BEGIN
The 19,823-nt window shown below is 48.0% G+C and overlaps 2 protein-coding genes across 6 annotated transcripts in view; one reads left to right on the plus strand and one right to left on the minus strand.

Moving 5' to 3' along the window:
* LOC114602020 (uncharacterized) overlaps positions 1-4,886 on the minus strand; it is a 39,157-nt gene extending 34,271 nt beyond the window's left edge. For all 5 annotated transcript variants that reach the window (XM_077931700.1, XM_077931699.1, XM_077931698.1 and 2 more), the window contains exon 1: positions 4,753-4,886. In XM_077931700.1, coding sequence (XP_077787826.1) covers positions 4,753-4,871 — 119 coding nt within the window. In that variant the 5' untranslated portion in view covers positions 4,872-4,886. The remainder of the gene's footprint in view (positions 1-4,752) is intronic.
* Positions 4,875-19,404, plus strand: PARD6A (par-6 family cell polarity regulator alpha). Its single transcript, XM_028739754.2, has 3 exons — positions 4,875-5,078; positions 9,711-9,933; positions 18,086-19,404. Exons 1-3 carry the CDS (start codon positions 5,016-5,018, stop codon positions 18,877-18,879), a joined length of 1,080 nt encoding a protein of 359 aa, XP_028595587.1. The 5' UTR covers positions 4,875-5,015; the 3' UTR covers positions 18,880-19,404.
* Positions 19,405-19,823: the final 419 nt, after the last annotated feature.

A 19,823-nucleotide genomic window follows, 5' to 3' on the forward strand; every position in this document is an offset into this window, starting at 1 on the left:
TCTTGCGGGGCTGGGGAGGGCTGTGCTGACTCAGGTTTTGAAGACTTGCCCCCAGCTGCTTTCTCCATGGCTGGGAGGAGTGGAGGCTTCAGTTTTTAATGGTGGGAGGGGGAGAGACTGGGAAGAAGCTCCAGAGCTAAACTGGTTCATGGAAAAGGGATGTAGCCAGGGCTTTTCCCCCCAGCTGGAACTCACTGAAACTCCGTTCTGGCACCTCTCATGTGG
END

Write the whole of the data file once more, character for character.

The 19,823-nt window shown below is 48.0% G+C and overlaps 2 protein-coding genes across 6 annotated transcripts in view; one reads left to right on the plus strand and one right to left on the minus strand.

Moving 5' to 3' along the window:
* LOC114602020 (uncharacterized) overlaps positions 1-4,886 on the minus strand; it is a 39,157-nt gene extending 34,271 nt beyond the window's left edge. For all 5 annotated transcript variants that reach the window (XM_077931700.1, XM_077931699.1, XM_077931698.1 and 2 more), the window contains exon 1: positions 4,753-4,886. In XM_077931700.1, coding sequence (XP_077787826.1) covers positions 4,753-4,871 — 119 coding nt within the window. In that variant the 5' untranslated portion in view covers positions 4,872-4,886. The remainder of the gene's footprint in view (positions 1-4,752) is intronic.
* Positions 4,875-19,404, plus strand: PARD6A (par-6 family cell polarity regulator alpha). Its single transcript, XM_028739754.2, has 3 exons — positions 4,875-5,078; positions 9,711-9,933; positions 18,086-19,404. Exons 1-3 carry the CDS (start codon positions 5,016-5,018, stop codon positions 18,877-18,879), a joined length of 1,080 nt encoding a protein of 359 aa, XP_028595587.1. The 5' UTR covers positions 4,875-5,015; the 3' UTR covers positions 18,880-19,404.
* Positions 19,405-19,823: the final 419 nt, after the last annotated feature.

A 19,823-nucleotide genomic window follows, 5' to 3' on the forward strand; every position in this document is an offset into this window, starting at 1 on the left:
TCTTGCGGGGCTGGGGAGGGCTGTGCTGACTCAGGTTTTGAAGACTTGCCCCCAGCTGCTTTCTCCATGGCTGGGAGGAGTGGAGGCTTCAGTTTTTAATGGTGGGAGGGGGAGAGACTGGGAAGAAGCTCCAGAGCTAAACTGGTTCATGGAAAAGGGATGTAGCCAGGGCTTTTCCCCCCAGCTGGAACTCACTGAAACTCCGTTCTGGCACCTCTCATGTGG